The Gifts of the DCD Child
“I fear not the man who has practiced 10,000 kicks once, but I fear the man who has practiced one kick 10,000 times.” Bruce Lee
The first time I read this quote from the martial arts master Bruce Lee, I thought how apt it was for the DCD child and the gifts hidden within his/her condition.
For me as a parent, watching my child struggle with DCD never gets any easier. I see the ways it impacts his movements, his ability to care for himself, his ability to play with his peers, his participation in sport and his academic output. Then there are the secondary social and emotional impacts that he encounters daily.
However, I have also learnt to see the ways DCD is making him stronger and the incredible skills it is teaching him that will be the foundations he will build on for life. Instead of focusing on the ways he struggles, I choose to focus on these successes and allow these to fill my heart.
Every child with DCD will learn the power of getting up more times than they fall down.
Yes, this is a skill that all children must learn. However it is a challenge the DCD child faces with more frequency than their peers. From the time he was a toddler, my son would fall, and each time he would leap back up with a shout of “I’m okay!” and try again. From his first tentative steps, to tripping over his own feet when he runs, to trying to co-ordinate the complexities of movement to participate in a ball game with his sister or his peers, he falls. And he gets up. Again and again.
One day, his ski school instructor said to me: “I teach a lot of kids, and they all fall over. But none of them get up like him. Where others will sit and cry, he bounds right back up and keeps on going.”
So I celebrate his determination, tenacity and resilience.
Every child with DCD will learn that the acquisition of any skill comes through the discipline of repeated practice.
Let’s talk about those childhood rights of passage: learning to swim and riding a bike.
For our DCD child, these things have taken time … a lot of time, and a lot of practice.
There were the countless laps around the school field with stabilizers on his bike. The stabilizers stayed on his bike for one summer, then two, more than when his same-aged peers had progressed to zooming around on two wheels.
These were essential while he developed the core strength to sit up straight and balance on four wheels (before he could progress to two) while simultaneously managing the bi-lateral coordination needed for both legs to pedal at the same time. Once we mastered moving in straight lines, we progressed to turning corners. This was a new challenge that then required renewed repeated practice. Left was easier than right. Figure eights took a long time.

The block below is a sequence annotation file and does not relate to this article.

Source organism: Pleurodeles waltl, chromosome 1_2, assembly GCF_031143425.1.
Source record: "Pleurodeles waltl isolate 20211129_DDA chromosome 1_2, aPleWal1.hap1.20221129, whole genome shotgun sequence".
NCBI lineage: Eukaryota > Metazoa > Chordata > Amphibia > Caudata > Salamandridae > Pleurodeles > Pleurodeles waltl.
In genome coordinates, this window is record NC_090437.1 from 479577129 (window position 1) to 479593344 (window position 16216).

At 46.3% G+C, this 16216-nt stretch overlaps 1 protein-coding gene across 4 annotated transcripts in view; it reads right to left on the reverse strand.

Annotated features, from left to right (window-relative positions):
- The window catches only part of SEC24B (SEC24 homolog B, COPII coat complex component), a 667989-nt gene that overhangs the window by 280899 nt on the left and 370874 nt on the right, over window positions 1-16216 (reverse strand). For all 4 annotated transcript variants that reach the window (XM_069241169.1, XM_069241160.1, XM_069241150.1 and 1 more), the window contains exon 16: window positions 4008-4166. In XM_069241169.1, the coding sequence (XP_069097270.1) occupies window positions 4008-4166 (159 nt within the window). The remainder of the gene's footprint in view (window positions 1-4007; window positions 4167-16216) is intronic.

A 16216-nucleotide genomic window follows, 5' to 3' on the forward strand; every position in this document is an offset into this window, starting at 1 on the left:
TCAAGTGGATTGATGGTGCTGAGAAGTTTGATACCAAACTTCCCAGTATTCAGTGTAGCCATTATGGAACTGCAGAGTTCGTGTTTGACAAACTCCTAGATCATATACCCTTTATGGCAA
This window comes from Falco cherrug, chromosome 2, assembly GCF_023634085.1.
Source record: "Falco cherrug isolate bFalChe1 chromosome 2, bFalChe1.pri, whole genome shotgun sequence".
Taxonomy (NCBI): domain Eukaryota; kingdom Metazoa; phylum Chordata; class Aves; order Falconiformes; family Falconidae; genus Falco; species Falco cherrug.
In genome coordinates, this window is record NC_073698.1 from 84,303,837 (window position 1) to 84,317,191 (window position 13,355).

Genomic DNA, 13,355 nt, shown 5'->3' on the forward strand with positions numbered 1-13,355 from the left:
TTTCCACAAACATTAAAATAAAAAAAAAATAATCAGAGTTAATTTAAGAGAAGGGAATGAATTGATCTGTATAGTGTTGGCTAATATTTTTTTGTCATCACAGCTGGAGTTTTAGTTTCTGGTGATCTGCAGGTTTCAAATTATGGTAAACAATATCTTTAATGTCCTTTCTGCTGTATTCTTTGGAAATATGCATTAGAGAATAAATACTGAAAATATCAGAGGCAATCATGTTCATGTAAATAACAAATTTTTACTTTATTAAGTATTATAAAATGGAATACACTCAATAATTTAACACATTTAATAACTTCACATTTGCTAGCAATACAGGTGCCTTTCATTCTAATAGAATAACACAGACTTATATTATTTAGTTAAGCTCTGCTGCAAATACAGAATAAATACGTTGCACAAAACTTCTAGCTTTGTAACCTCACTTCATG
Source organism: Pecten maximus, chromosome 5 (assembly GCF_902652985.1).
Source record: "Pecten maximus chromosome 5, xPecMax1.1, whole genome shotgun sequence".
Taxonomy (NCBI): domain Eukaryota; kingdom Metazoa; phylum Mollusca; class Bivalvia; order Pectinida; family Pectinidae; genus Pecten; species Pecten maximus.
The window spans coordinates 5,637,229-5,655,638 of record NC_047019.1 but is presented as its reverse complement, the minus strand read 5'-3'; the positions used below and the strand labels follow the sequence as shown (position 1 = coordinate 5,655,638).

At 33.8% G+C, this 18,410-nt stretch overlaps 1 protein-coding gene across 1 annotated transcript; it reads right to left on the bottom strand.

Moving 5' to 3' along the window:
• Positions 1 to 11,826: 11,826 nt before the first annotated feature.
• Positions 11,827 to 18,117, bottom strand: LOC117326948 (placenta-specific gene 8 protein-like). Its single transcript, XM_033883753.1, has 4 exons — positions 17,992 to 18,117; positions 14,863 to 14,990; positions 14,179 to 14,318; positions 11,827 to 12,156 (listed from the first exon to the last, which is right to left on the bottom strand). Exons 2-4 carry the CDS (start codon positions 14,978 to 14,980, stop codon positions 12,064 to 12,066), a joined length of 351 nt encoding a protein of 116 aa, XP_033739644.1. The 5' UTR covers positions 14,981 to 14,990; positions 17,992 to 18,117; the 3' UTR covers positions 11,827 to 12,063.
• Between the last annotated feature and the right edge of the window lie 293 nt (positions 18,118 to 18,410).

He fell. He got back up. He finally had the confidence to tackle a small ramp at the bike park. He nailed it. We cheered! He went again. On his fourth time, he fell. He broke his leg. When his leg healed, he tried again.
As with biking, so it is with swimming. First there is the core strength needed to float. Then the leg strength and bi-lateral coordination needed to kick: left, right, left right. Then the added complexity of incorporating the arms with the kicks. Don’t forget to breathe. Don’t forget to keep kicking when you turn your head to breathe (otherwise you sink).
At the end of the lesson set, the report cards would be returned with the next level for enrolment the same as the last. Group lessons delivered the distressing self-awareness of not keeping pace with his peers. With the start of each new lesson set he would watch them line up under progressively larger numbers on the pool deck, while he stayed firmly in place. In time, he became noticeably older than his lesson-mates, which also impacted his self-confidence. A switch to private lessons became the obvious and necessary choice for both his physical development and emotional wellbeing.
Eventually, a pass! And the cycle would start again, as the new motor skills required to swim at the next level became more complex, and more challenging for the DCD child to master. Yet, there he would be, standing on the pool deck every single week, waiting to dive right in.
So I celebrate his patience and perseverance.
The DCD child will go through life trying and trying again, working hard, practicing over and over and over again, to learn the motor skills that come quite naturally to others.
When Mr Lee says “I fear the man who has practiced one kick 10,000 times” it would appear that he is saying he fears the man who can deliver a masterful kick.
Perhaps. However, I believe that it has little to do with the kick itself and more to do with the strengths of character required to practice a skill 10,000 times that makes for a formidable opponent and earns his deepest respect.
For in all this practice, he or she is building the habits of hard work, determination, resilience, tenacity, patience and perseverance. More than any particular motor skill, these strengths are the foundations for future success in the adult world. And our DCD kids will have them in spades.